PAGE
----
More Chinese cities enter the Global Financial Centers Index list
The British Z/Yen Group and China Development Institute released their 24th Global Financial Centers Index (GFCI) in Guangzhou on September 12.
According to the latest GFCI, New York tops the list, but only 2 points higher than London. Hong Kong scored 2 points higher this time, only 3 points behind London, but 14 points higher than Singapore, the No. 4 on the list.
As this year’s highlight, Shanghai’s score shot up by 24 points, replacing Tokyo to reach the fifth place in the list. Beijing, Zurich, and Frankfurt made it to the top 10, replacing Toronto, Boston and San Francisco. The change indicates that the old top financial centers’ map is shifting.
Since the introduction of the GFCI, the top five financial centers have always been in Western Europe and North America, with their overall scores higher than those of the Asia-Pacific region’s top financial centers.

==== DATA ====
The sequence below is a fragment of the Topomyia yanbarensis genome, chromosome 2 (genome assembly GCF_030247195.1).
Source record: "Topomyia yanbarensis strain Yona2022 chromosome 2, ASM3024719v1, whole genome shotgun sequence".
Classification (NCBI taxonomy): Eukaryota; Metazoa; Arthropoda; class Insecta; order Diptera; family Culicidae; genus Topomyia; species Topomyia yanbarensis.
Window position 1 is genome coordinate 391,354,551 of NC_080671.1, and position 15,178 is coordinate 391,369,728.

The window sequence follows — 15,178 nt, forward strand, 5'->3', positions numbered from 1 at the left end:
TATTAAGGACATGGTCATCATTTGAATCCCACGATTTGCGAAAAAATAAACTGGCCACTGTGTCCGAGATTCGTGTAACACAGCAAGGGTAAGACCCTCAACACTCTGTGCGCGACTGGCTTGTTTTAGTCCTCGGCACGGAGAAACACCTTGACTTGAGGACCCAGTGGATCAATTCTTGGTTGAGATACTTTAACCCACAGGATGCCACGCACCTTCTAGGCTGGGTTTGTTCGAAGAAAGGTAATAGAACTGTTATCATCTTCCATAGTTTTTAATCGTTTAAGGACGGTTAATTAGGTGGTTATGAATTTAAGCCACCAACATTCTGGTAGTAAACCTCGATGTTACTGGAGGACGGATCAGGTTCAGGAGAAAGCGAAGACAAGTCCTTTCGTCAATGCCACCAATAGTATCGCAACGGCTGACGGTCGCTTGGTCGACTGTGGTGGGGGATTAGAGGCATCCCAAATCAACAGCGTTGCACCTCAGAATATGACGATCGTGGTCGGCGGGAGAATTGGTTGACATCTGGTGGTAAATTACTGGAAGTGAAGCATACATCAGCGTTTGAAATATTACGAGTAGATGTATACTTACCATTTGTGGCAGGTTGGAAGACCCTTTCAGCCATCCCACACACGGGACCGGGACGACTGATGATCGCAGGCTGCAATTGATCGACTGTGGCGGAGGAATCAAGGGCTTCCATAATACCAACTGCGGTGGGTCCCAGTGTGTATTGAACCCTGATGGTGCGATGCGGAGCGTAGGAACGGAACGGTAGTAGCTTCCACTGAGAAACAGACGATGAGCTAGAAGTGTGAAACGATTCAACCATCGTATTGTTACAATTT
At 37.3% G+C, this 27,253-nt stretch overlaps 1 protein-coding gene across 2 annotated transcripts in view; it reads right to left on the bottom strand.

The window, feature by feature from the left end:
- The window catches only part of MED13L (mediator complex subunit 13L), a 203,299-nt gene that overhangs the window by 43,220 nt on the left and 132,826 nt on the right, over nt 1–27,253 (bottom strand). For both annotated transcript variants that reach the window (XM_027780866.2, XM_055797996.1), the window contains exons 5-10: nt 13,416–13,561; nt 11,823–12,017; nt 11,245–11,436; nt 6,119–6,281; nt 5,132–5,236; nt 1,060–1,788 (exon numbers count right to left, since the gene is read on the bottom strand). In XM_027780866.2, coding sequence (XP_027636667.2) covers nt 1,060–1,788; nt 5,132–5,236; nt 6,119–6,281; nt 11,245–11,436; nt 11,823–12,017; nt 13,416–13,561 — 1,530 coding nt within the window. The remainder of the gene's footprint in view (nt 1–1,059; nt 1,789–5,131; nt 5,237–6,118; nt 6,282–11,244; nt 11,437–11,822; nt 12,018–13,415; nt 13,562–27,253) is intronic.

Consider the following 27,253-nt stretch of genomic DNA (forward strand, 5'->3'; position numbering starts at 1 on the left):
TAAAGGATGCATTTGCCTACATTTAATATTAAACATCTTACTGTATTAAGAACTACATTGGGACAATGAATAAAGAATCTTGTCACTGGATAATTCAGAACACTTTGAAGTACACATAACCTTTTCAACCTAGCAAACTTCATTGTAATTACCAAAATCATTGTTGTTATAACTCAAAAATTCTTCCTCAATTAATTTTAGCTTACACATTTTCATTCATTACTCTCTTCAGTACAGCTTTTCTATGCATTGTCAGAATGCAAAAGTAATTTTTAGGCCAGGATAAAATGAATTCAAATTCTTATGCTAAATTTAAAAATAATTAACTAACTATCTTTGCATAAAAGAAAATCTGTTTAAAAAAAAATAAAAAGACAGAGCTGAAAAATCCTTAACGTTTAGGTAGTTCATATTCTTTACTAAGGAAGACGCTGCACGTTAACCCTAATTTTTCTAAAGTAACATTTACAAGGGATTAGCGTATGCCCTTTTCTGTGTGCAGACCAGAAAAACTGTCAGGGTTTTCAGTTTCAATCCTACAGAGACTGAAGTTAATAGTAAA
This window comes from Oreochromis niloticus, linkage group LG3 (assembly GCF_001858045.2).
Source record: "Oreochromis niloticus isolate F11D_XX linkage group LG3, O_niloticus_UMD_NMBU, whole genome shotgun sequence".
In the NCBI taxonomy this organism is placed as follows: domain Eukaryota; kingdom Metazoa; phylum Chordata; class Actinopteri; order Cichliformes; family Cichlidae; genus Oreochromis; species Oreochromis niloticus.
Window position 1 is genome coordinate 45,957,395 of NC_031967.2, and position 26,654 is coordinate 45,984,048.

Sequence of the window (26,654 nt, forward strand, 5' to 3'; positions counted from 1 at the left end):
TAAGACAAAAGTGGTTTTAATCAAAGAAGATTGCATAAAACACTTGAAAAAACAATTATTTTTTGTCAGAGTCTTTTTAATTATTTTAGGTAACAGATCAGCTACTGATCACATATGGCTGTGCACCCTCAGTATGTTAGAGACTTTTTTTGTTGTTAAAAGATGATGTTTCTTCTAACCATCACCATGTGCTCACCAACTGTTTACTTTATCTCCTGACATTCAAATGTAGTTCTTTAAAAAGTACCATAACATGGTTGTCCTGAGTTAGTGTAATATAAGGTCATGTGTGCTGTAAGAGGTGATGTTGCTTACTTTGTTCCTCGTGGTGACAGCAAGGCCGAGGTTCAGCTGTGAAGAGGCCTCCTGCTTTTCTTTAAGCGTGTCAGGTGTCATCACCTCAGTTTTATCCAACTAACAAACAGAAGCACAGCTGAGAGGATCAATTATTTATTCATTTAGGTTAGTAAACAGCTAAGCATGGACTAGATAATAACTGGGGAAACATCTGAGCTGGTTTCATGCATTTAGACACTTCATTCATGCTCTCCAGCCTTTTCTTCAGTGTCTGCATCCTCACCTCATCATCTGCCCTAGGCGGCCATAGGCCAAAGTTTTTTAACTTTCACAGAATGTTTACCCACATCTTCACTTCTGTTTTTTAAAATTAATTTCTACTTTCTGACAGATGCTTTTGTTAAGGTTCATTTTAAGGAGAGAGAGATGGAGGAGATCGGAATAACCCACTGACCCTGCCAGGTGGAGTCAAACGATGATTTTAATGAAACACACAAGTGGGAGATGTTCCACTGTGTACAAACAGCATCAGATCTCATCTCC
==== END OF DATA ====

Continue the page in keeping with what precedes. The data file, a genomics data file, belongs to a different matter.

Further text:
However, with the booming of China’s financial centers and the Brexit and the US’s trade protectionism, the international financial professionals are now more in favor of Asia-Pacific region’s financial centers as they have been picking up their development speed.
The scores of financial centers in the Asia-Pacific region have been rising with Shanghai, Sydney, Beijing and Guangzhou achieving significant growths. In the North America region, Los Angeles and Washington edged up their scores, but the region’s other financial centers’ scores slightly declined. The scores of Western Europe’s financial centers were still unstable, though Zurich and Frankfurt’s scores rose significantly. But Dublin and Munich’s scores dropped.
Also, nine Chinese cities made into the list, including Shanghai, Beijing, Shenzhen, Guangzhou, Qingdao, Tianjin, Chengdu, Hangzhou and Dalian. Among them, Shanghai ranks No.5 in the list; Beijing’s score bumped up three places to reach No. 8; Shenzhen and Guangzhou’s ranking rose to No.6 and No. 9; Chengdu ranks No. 79, 3 places higher than the last GFCI, and Hangzhou gained yet even more global recognition and squeezed into the GFCI for the first time and now it ranks No. 89.
Overall, the financial centers on the Chinese mainland have become more globally recognized.